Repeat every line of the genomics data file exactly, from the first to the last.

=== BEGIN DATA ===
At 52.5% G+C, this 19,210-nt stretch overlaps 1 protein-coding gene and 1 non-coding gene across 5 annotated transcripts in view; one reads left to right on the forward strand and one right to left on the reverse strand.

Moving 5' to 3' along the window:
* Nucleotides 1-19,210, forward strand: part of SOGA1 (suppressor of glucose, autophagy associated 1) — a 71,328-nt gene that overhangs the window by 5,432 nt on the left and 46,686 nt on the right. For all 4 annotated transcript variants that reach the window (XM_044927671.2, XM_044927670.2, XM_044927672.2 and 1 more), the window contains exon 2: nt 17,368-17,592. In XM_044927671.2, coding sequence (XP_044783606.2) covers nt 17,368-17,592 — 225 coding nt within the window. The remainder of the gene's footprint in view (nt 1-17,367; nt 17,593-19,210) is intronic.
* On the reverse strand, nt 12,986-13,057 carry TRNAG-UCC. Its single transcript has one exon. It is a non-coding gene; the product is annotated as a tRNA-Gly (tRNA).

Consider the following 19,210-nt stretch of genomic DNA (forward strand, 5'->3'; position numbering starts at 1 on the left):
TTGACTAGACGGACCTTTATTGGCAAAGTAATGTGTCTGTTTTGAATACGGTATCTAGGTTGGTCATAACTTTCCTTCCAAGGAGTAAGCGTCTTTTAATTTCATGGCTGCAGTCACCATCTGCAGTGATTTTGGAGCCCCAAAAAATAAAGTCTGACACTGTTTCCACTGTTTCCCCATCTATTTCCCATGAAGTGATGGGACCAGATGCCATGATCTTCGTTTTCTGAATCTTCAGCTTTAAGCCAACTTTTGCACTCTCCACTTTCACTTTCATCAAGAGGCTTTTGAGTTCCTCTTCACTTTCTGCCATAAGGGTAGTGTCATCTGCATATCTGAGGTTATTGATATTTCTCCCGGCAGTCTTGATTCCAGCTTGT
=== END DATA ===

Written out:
At 52.5% G+C, this 19,210-nt stretch overlaps 1 protein-coding gene and 1 non-coding gene across 5 annotated transcripts in view; one reads left to right on the forward strand and one right to left on the reverse strand.

Moving 5' to 3' along the window:
* Nucleotides 1-19,210, forward strand: part of SOGA1 (suppressor of glucose, autophagy associated 1) — a 71,328-nt gene that overhangs the window by 5,432 nt on the left and 46,686 nt on the right. For all 4 annotated transcript variants that reach the window (XM_044927671.2, XM_044927670.2, XM_044927672.2 and 1 more), the window contains exon 2: nt 17,368-17,592. In XM_044927671.2, coding sequence (XP_044783606.2) covers nt 17,368-17,592 — 225 coding nt within the window. The remainder of the gene's footprint in view (nt 1-17,367; nt 17,593-19,210) is intronic.
* On the reverse strand, nt 12,986-13,057 carry TRNAG-UCC. Its single transcript has one exon. It is a non-coding gene; the product is annotated as a tRNA-Gly (tRNA).

Consider the following 19,210-nt stretch of genomic DNA (forward strand, 5'->3'; position numbering starts at 1 on the left):
TTGACTAGACGGACCTTTATTGGCAAAGTAATGTGTCTGTTTTGAATACGGTATCTAGGTTGGTCATAACTTTCCTTCCAAGGAGTAAGCGTCTTTTAATTTCATGGCTGCAGTCACCATCTGCAGTGATTTTGGAGCCCCAAAAAATAAAGTCTGACACTGTTTCCACTGTTTCCCCATCTATTTCCCATGAAGTGATGGGACCAGATGCCATGATCTTCGTTTTCTGAATCTTCAGCTTTAAGCCAACTTTTGCACTCTCCACTTTCACTTTCATCAAGAGGCTTTTGAGTTCCTCTTCACTTTCTGCCATAAGGGTAGTGTCATCTGCATATCTGAGGTTATTGATATTTCTCCCGGCAGTCTTGATTCCAGCTTGT